There is this professor. He doesn’t teach like normal folks. He asks questions, he insinuates, he pulls out the small personal details about your life without you even knowing it and suddenly you have learned something more valuable than the socket states of electrons. He encourages you to bring food to class, but if you do then he will ask you to hand it over and he will share it with the rest of the class, or rip it in half with the skill of a monkey if you bring, say, a banana…
We stroll into class a bit late. But that’s de rigeur. Russel is our escort, and he introduces us. He has assured us people do this all the time. They just come and listen even if they’d had the class last fall, or yesterday, or are just coming in to check it out, like we are. Russel is taking an independant study class with him this semester
“So I told him I’d already bought the book he told me to buy, and he says, ‘What book?’ And I tell him, and he says, ‘Oh yeah, that’s a good book. What about it?’ And I ask him, “Well, what am I supposed to do?” And he just says, ‘Whatever you want, man, I don’t care.'”
Just two days ago I was lucky enough to be invited to a lecture at Laney College by Amir Sabzevary. What had first started out as an odd stop-gap between a beer after work and seeing Sacha Baron Cohen’s newest comedy masterpiece, Brüno, turned out to be something altogether mellifluous and wonderful and unlike any other lecture I had ever borne witness to. Here was a professor, a teacher and not just a lecturer.
The lesson that day was on the Ten Commandments. Before that, a quick review of some religions. But mostly he just asked people to introduce themselves again (more than likely, at least somewhat, for our benefit), and somehow it just got the ball rolling. While he went around the room, he parsed his sentences with bits and pieces of the various religions.
I had a professor, similar to this, in college. His name was Lee Brown. Some people complained that the way he taught it was impossible to take notes to, that it was impossible to organize. And yet he never asked for anything but for you to contribute your thoughts, in the end, so why bother taking anything down but those bits and pieces of wisdom that occur to you while you’re sitting there sucking up air. Lee Brown used to take us out for beers at the local graduate bar, and he invited us over to the small house on a side street, nearly invisible to the street behind its large shrubberies, that looked like something out of the Hobbit; and there he served us hummous and baba gannoush- or it was someone else who brought that, I don’t remember.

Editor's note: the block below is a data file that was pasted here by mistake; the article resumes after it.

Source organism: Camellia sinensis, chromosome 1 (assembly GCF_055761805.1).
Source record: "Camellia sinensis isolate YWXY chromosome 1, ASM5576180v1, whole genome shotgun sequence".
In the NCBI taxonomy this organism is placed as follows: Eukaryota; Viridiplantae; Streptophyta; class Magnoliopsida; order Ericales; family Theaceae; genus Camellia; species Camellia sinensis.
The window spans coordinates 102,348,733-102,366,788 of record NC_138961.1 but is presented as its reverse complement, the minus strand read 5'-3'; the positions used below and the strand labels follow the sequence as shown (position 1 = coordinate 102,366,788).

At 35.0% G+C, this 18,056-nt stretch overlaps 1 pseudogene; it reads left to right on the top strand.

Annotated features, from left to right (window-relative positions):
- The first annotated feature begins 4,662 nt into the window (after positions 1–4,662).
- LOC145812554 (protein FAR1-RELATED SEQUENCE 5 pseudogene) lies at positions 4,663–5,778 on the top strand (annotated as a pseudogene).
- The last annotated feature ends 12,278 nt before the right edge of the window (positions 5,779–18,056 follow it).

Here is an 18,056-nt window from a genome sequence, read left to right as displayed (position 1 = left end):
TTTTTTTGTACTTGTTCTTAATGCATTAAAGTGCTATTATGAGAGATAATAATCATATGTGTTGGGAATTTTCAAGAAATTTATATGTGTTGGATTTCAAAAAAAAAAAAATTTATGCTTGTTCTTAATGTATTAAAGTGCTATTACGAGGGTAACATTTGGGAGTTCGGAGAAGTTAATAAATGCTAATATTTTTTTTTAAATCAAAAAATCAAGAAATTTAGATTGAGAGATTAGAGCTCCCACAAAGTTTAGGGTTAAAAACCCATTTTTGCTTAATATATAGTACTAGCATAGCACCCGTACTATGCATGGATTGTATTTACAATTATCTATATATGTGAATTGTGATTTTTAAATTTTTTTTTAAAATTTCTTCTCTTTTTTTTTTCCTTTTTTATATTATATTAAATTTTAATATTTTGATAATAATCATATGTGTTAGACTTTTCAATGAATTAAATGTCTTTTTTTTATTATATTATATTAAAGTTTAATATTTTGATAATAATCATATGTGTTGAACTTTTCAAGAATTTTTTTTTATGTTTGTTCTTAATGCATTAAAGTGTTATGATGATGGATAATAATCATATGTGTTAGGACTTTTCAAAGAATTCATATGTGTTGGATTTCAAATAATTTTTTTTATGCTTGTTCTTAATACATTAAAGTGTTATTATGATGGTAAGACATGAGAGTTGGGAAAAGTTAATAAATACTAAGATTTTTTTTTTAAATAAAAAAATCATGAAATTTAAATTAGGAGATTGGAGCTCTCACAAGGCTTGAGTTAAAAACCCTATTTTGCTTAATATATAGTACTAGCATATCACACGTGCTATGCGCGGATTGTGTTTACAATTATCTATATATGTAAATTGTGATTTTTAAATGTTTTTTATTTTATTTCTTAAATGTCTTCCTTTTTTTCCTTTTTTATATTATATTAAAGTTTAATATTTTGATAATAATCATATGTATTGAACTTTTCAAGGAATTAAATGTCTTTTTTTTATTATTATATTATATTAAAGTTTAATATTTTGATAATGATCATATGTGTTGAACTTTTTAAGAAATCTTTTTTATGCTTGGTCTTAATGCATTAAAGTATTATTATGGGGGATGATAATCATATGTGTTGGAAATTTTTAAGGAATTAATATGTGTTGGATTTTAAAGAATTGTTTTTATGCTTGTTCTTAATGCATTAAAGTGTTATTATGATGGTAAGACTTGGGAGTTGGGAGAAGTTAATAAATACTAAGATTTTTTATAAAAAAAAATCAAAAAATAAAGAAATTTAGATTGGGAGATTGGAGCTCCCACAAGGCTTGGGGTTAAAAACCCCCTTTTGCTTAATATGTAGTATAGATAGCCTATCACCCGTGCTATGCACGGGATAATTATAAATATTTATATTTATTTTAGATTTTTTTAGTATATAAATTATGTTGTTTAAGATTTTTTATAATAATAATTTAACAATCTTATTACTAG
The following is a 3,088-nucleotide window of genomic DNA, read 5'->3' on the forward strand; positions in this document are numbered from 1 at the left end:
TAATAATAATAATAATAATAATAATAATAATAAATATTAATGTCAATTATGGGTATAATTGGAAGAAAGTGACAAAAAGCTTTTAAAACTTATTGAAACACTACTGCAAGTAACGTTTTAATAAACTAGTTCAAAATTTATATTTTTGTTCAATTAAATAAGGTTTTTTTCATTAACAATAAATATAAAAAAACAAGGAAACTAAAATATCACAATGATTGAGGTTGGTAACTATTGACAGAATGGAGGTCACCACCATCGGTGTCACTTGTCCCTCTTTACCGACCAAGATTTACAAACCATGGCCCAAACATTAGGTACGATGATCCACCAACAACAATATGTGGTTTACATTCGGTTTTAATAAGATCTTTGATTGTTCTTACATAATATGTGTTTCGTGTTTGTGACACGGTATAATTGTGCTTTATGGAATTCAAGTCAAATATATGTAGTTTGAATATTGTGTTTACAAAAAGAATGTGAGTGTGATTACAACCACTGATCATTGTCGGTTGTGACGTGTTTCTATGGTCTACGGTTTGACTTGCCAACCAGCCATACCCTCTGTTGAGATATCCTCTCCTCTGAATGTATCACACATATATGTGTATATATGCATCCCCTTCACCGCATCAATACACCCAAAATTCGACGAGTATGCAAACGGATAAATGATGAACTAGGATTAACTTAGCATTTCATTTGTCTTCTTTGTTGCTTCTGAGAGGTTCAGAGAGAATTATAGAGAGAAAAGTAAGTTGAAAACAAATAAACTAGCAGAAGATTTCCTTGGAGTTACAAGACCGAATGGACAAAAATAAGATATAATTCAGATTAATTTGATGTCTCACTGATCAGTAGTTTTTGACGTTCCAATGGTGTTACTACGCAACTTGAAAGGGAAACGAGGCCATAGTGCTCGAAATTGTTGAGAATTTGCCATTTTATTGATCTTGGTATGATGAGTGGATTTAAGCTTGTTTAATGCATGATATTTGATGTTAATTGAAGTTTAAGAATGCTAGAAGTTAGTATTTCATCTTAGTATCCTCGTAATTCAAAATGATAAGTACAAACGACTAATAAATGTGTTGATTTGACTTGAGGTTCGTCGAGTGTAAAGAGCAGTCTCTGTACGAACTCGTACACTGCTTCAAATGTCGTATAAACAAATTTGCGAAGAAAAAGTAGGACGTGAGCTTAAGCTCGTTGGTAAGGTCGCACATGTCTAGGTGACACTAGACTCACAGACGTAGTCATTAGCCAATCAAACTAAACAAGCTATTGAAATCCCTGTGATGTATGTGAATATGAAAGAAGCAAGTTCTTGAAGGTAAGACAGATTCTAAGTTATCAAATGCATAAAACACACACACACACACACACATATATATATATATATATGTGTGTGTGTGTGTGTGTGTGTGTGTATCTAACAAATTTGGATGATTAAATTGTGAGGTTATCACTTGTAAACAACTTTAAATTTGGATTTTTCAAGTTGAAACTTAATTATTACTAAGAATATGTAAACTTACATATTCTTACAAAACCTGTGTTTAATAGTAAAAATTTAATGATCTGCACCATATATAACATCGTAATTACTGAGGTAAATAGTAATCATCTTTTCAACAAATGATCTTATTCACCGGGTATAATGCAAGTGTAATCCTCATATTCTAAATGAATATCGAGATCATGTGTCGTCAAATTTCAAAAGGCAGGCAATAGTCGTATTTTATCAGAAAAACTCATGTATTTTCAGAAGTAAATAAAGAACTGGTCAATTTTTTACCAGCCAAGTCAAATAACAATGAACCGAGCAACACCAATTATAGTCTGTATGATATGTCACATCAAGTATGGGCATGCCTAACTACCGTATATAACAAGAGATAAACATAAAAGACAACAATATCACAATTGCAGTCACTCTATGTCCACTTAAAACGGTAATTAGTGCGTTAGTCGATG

Later, I heard from a friend who kept more in touch with him that he’d come out to San Fran and they’d met up there and still at 80 years old he was talking about poon tang- and she was sure, she said, that he was hiring hookers.
“Well good for him,” I’d told her. As far as I know, he’s still teaching, too- and inspiring people. The best educators, though they be challenging to authority and the forces of calm, cool order, develop too much of a following from those who are seeking more out of college than just a factual printout, who are seeking to gain in wisdom as much as in knowlege, and they are tough to remove; they find their place- right where they need to be.
About Amir Sabzevary. A student on his Laney review page had this to say:
Definetely different. No prof anywhere who teaches like him. If you have life ? his class is a must. To remain an unthinking robot his class must be avoided. You will either fall in love with him or hate him but you will not remain indifferent. He will inspire, anger, frustrate you. He will make you laugh, cry and think. Incredible and adorable.
One of the things that stuck with me most was that he said the ideal government, in a way, must be a theocracy. But not like Iran; “a piece of shit”, he called it; but something better- better than capitalism, which fails to nourish the heart as it nourishes the pocket. Better than just cold science that doesn’t believe in a spiritual ethic as much as it believes in legal precedent. Better than just surviving, there is living. Because the Buddha did not say, “Life is suffering”. He said it had the potential to be brilliant. We have just made it suffering by striving for permanence in a world that is anything but…
We skipped out a little early, refreshed and full of love, our girls hands in the palms of our own, the sun going down as we walked across the parking lot, a tatter of newspaper whipping by in the not so chill wind.
>And Brüno? Don’t believe what any of these blow-hard critics have to say, Sacha Baron Cohen is making the funniest comedy there is today in the world. Brüno is über-alles, and as fantastic as Borat. What you might say is there’s just not as many Kazakstani reporters writing for major publications and web outlets.